Vitamin D and Calcium Intake in Relation to Type 2 Diabetes in Women

  1. Anastassios G. Pittas, MD1,
  2. Bess Dawson-Hughes, MD12,
  3. Tricia Li, MD3,
  4. Rob M. Van Dam, PHD3,
  5. Walter C. Willett, MD, DRPH3,
  6. Joann E. Manson, MD, DRPH34 and
  7. Frank B. Hu, MD, PHD3
  1. 1Division of Endocrinology, Diabetes and Metabolism, Tufts-New England Medical Center, Boston, Massachusetts
  2. 2Bone Metabolism Laboratory, Jean Mayer U.S. Department of Agriculture Human Nutrition Research Center on Aging, Tufts University, Boston, Massachusetts
  3. 3Harvard School of Public Health and Channing Laboratory, Boston, Massachusetts
  4. 4Division of Preventive Medicine, Brigham and Women’s Hospital, Boston, Massachusetts
  1. Address correspondence and reprint requests to Anastassios G. Pittas, MD, Division of Endocrinology, Diabetes and Metabolism, Tufts-New England Medical Center, 750 Washington St., #268, Boston, MA 02111. E-mail: apittas{at}tufts-nemc.org

Abstract

OBJECTIVE—The purpose of this study was to prospectively examine the association between vitamin D and calcium intake and risk of type 2 diabetes.

RESEARCH DESIGN AND METHODS—In the Nurses’ Health Study, we followed 83,779 women who had no history of diabetes, cardiovascular disease, or cancer at baseline for the development of type 2 diabetes. Vitamin D and calcium intake from diet and supplements was assessed every 2–4 years. During 20 years of follow-up, we documented 4,843 incident cases of type 2 diabetes.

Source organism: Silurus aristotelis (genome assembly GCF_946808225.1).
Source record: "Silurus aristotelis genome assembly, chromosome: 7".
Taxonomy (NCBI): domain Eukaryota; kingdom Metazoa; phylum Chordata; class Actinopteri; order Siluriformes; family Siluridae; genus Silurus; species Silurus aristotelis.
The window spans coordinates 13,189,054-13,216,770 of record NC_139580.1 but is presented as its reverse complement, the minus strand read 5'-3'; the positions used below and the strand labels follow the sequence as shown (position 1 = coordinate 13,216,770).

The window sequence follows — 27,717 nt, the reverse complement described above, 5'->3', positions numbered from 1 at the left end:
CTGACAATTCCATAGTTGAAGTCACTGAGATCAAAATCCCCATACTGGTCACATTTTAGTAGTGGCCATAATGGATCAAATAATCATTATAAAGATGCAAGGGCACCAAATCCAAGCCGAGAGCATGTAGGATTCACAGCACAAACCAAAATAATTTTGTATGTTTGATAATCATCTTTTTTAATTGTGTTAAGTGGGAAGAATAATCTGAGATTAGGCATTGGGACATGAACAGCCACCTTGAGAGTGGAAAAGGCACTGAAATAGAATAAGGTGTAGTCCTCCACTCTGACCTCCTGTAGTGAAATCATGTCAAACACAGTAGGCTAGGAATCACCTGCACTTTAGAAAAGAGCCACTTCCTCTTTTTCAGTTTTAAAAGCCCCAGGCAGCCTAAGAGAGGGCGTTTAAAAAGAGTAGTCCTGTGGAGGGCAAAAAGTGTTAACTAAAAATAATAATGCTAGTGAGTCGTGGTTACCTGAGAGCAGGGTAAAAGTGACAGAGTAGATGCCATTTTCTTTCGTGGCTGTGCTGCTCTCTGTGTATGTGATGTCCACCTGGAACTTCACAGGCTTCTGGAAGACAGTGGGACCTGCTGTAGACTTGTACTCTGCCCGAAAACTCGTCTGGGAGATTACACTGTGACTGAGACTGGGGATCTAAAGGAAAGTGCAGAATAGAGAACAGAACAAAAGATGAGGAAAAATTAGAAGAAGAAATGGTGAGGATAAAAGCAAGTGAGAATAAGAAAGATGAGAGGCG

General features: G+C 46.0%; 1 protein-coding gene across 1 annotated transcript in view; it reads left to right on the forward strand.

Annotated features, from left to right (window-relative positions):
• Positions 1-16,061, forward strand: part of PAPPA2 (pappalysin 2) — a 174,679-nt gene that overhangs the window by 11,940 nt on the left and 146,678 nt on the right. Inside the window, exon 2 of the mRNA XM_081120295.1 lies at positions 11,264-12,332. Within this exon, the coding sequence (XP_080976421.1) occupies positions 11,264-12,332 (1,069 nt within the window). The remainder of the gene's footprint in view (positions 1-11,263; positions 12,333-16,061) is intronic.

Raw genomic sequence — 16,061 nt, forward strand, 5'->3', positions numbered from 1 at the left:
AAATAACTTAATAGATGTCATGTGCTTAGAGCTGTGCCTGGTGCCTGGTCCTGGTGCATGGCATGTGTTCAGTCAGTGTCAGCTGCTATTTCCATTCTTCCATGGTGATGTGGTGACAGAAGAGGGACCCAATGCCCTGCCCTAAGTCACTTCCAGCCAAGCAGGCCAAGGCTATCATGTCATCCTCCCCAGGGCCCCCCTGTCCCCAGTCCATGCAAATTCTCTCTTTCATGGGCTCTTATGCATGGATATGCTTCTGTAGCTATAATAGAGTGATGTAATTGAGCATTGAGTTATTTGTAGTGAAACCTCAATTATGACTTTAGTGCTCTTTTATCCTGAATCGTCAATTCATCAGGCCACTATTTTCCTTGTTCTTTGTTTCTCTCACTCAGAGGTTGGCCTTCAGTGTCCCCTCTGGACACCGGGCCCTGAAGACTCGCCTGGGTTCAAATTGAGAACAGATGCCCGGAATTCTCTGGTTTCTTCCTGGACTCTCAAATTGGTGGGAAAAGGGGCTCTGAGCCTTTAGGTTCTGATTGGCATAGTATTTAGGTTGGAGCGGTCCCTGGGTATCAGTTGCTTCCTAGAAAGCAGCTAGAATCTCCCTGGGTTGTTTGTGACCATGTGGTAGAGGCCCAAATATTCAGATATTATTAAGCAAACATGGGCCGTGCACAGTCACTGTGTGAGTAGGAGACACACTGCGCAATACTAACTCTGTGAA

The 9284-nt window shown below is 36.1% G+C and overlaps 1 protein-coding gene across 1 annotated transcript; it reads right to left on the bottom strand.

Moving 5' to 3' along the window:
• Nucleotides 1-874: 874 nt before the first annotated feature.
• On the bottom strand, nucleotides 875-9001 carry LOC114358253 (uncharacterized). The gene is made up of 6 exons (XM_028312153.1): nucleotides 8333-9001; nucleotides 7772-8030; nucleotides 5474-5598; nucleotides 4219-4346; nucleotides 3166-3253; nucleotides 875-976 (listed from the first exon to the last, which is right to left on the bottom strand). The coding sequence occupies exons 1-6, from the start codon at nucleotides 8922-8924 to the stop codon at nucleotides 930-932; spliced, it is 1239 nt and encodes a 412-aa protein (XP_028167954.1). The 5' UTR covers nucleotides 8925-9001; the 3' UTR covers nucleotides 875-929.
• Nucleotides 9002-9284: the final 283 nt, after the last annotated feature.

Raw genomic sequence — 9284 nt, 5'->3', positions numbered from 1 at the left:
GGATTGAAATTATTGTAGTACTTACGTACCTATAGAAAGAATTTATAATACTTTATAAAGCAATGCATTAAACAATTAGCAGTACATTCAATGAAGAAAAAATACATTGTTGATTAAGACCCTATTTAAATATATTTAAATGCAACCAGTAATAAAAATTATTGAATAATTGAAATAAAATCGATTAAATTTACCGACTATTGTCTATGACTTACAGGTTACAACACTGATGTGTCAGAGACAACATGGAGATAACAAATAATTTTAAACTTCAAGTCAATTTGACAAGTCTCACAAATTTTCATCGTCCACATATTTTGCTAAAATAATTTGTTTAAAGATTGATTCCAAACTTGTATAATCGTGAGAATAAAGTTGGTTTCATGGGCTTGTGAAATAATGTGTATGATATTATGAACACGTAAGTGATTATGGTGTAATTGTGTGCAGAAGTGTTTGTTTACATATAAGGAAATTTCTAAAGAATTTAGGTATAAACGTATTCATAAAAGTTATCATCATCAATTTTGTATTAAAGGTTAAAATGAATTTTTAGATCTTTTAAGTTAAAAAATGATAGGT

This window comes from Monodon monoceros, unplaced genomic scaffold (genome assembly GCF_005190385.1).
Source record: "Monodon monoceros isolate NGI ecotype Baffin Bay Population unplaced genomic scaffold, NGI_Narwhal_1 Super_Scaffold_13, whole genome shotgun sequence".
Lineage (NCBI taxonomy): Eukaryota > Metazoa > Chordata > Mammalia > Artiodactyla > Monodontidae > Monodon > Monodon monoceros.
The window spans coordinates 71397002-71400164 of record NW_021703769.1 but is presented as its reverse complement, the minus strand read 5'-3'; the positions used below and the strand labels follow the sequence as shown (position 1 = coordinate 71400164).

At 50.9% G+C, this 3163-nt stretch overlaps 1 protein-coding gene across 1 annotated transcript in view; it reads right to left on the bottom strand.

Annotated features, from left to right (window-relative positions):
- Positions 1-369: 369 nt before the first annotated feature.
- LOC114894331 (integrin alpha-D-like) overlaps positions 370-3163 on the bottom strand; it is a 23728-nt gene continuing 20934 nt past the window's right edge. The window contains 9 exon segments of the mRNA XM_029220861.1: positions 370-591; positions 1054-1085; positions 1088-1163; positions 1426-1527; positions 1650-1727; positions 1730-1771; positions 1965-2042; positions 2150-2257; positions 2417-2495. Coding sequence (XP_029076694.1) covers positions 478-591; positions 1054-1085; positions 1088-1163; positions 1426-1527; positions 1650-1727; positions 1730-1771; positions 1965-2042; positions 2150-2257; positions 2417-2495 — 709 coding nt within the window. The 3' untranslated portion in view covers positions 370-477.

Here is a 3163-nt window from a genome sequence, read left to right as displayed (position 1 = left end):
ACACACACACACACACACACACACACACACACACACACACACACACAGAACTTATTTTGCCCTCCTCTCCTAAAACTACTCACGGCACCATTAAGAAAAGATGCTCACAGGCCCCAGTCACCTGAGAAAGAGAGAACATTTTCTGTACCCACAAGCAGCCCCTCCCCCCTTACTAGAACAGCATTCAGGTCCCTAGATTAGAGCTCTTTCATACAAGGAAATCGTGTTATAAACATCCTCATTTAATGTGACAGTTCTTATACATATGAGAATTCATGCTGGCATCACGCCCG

RESULTS—After adjusting for multiple potential confounders, there was no association between total vitamin D intake and type 2 diabetes. However, the relative risk (RR) of type 2 diabetes was 0.87 (95% CI 0.75–1.00; P for trend = 0.04) comparing the highest with the lowest category of vitamin D intake from supplements. The multivariate RRs of type 2 diabetes were 0.79 (0.70–0.90; P for trend <0.001) comparing the highest with the lowest category of calcium intake from all sources and 0.82 (0.72–0.92; P for trend <0.001) comparing the highest with the lowest category of calcium intake from supplements. A combined daily intake of >1,200 mg calcium and >800 IU vitamin D was associated with a 33% lower risk of type 2 diabetes with RR of 0.67 (0.49–0.90) compared with an intake of <600 mg and 400 IU calcium and vitamin D, respectively.

CONCLUSIONS— The results of this large prospective study suggest a potential beneficial role for both vitamin D and calcium intake in reducing the risk of type 2 diabetes.

Footnotes

  • A table elsewhere in this issue shows conventional and Système International (SI) units and conversion factors for many substances.

    The costs of publication of this article were defrayed in part by the payment of page charges. This article must therefore be hereby marked “advertisement” in accordance with 18 U.S.C. Section 1734 solely to indicate this fact.

    • Accepted November 18, 2005.
    • Received October 13, 2005.
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